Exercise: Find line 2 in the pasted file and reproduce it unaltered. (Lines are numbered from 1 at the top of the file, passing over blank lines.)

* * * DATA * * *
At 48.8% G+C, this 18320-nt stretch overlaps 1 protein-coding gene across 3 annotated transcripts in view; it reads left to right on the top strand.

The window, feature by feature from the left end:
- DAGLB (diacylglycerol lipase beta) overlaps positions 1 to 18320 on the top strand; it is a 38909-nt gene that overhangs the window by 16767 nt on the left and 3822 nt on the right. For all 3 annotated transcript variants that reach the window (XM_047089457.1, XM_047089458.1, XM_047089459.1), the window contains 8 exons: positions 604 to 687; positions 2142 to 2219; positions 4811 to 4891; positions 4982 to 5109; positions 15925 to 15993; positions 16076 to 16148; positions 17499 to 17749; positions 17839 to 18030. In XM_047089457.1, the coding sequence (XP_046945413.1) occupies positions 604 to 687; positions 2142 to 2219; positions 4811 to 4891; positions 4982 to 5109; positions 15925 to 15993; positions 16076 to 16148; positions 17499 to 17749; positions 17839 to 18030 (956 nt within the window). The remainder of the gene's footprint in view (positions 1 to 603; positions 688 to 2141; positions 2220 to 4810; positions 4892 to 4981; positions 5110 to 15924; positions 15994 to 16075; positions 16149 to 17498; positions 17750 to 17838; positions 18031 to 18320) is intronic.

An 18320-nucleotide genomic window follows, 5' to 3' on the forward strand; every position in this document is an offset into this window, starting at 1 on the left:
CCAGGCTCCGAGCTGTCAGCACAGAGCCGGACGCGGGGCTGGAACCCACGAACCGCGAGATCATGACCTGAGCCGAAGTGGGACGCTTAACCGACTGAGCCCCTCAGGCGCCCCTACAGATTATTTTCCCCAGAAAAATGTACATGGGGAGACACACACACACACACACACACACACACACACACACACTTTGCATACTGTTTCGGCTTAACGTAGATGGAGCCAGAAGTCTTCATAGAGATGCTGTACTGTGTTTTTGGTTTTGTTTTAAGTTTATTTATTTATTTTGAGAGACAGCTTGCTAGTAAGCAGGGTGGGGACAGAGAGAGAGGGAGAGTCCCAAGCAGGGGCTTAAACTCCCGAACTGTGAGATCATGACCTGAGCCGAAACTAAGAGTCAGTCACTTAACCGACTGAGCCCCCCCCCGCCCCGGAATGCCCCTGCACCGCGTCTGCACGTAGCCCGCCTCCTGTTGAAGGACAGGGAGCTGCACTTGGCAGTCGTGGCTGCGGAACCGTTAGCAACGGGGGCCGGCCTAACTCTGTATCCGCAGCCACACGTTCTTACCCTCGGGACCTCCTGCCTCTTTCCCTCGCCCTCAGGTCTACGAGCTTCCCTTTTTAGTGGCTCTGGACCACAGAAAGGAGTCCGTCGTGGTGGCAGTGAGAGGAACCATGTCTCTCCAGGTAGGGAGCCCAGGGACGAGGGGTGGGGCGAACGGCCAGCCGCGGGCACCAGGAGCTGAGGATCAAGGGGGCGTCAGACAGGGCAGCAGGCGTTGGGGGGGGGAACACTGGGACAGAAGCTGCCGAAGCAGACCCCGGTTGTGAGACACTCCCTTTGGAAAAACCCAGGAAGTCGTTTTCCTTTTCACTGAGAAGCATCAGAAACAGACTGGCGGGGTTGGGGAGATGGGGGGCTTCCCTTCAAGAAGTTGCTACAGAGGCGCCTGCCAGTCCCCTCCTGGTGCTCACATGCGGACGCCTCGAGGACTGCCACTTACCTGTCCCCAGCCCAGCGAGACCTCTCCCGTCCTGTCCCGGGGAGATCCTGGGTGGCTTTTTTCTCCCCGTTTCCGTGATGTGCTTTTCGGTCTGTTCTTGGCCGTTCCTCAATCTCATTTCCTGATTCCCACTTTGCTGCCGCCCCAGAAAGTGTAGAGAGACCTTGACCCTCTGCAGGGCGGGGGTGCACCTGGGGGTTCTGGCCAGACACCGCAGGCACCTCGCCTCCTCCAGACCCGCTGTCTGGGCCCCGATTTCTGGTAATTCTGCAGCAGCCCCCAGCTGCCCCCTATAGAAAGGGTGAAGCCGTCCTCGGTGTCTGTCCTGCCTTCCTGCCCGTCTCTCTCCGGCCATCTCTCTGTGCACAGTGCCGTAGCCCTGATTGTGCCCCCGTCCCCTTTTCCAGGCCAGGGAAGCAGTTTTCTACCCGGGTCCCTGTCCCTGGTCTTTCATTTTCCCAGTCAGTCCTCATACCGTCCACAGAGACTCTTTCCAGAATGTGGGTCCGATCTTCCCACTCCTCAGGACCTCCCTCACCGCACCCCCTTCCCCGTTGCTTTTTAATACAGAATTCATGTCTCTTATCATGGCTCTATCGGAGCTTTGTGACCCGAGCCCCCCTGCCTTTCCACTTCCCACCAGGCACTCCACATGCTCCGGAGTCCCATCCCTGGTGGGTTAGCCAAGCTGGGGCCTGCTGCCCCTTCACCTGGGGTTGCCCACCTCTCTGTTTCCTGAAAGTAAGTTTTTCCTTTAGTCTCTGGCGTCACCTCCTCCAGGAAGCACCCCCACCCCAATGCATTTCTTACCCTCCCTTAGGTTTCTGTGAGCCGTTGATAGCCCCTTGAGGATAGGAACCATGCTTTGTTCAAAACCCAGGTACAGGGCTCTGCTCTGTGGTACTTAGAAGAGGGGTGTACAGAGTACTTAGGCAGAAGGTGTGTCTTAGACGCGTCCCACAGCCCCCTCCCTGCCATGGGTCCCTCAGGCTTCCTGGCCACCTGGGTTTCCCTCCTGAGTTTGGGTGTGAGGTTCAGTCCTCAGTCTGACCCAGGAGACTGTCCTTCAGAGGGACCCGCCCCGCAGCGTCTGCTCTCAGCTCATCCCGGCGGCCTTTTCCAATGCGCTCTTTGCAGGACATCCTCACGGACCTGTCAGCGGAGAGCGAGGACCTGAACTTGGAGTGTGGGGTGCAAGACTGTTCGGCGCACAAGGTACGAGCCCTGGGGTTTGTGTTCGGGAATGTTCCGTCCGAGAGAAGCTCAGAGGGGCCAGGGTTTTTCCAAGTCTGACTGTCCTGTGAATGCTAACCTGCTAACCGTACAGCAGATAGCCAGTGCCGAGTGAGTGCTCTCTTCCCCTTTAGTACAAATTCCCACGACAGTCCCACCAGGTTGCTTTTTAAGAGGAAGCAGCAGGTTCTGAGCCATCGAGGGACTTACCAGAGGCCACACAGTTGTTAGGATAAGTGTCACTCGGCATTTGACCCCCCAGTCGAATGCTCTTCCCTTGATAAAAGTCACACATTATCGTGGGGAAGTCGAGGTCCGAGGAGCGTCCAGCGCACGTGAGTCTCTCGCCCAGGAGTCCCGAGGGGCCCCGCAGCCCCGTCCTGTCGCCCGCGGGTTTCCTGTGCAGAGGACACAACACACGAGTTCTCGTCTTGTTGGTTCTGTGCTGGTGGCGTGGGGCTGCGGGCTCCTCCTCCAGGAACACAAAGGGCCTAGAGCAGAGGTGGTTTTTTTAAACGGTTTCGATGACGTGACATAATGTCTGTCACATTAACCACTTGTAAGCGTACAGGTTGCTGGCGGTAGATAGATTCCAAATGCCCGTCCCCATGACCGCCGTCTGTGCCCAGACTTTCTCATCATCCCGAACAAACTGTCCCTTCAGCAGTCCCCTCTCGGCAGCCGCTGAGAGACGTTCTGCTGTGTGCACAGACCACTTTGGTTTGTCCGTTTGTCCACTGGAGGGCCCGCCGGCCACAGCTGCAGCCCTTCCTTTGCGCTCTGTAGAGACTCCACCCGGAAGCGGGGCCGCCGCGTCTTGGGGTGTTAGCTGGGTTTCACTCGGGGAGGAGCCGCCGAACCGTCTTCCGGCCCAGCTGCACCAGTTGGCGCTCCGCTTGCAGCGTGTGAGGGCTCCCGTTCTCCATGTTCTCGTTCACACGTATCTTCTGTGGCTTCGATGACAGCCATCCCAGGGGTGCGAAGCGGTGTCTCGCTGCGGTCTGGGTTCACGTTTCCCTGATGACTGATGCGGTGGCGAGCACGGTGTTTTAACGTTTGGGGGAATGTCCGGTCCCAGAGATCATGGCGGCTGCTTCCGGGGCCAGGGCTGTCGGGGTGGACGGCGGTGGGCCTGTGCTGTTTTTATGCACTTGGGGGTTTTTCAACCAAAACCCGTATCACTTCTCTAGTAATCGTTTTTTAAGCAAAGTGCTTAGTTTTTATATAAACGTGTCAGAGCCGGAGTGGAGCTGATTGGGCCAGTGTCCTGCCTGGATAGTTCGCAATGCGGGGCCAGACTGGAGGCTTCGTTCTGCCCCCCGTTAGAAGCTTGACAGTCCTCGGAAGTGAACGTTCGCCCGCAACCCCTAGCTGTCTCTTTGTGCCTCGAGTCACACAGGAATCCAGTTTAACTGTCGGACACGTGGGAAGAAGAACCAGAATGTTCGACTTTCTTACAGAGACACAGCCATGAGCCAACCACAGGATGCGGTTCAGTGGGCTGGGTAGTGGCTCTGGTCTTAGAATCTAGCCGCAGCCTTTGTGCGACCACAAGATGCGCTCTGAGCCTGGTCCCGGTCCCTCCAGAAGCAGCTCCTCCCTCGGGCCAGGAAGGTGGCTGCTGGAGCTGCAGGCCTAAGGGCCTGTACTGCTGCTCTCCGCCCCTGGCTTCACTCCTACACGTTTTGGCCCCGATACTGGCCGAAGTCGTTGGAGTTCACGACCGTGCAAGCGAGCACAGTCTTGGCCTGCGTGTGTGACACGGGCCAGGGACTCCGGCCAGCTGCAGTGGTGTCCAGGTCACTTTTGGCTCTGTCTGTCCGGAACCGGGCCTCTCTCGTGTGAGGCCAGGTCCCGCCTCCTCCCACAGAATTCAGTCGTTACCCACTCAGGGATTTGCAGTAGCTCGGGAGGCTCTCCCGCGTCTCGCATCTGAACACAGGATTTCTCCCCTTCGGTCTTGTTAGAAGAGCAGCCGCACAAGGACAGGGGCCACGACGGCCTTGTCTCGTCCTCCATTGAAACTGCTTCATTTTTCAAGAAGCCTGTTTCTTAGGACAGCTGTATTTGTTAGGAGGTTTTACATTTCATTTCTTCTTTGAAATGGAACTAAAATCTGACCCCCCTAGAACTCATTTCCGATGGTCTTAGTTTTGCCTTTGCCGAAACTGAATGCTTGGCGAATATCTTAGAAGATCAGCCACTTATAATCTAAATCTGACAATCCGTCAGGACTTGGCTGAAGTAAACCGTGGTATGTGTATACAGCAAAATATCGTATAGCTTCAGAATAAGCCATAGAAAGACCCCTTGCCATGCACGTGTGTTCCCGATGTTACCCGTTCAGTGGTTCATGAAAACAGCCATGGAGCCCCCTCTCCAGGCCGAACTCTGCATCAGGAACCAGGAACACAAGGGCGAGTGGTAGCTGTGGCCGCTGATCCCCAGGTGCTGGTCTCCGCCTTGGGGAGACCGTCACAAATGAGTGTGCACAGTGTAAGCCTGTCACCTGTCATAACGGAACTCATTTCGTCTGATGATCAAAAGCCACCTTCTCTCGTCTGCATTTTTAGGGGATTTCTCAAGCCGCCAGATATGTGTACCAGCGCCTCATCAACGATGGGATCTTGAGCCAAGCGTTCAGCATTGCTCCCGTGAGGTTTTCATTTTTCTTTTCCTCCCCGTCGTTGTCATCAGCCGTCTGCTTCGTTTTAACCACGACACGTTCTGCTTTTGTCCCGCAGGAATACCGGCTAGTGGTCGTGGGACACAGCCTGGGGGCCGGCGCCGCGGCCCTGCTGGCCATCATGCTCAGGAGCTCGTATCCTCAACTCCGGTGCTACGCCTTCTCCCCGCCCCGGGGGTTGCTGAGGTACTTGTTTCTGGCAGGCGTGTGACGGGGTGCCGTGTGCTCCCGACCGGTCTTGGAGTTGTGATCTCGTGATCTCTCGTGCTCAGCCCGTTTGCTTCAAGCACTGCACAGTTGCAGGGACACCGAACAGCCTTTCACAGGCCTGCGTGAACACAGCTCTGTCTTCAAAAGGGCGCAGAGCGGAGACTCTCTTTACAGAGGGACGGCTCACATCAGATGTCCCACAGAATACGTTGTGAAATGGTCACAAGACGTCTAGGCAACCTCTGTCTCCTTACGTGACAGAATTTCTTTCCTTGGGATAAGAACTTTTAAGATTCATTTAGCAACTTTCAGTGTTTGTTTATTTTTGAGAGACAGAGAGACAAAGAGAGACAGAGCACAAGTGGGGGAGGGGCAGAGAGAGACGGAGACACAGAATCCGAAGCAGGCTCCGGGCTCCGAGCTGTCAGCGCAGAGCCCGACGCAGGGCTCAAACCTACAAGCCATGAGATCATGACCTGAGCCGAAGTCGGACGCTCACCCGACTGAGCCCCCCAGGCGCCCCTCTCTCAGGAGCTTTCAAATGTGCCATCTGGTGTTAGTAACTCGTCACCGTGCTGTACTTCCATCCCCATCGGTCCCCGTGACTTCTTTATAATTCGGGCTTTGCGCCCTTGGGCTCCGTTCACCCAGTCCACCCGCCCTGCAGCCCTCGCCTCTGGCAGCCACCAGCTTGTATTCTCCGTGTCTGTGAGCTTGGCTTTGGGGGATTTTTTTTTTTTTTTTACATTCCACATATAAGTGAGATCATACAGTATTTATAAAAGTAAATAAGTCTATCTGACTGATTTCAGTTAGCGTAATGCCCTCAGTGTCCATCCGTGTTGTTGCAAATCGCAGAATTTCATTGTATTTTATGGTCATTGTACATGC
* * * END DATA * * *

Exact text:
The window, feature by feature from the left end: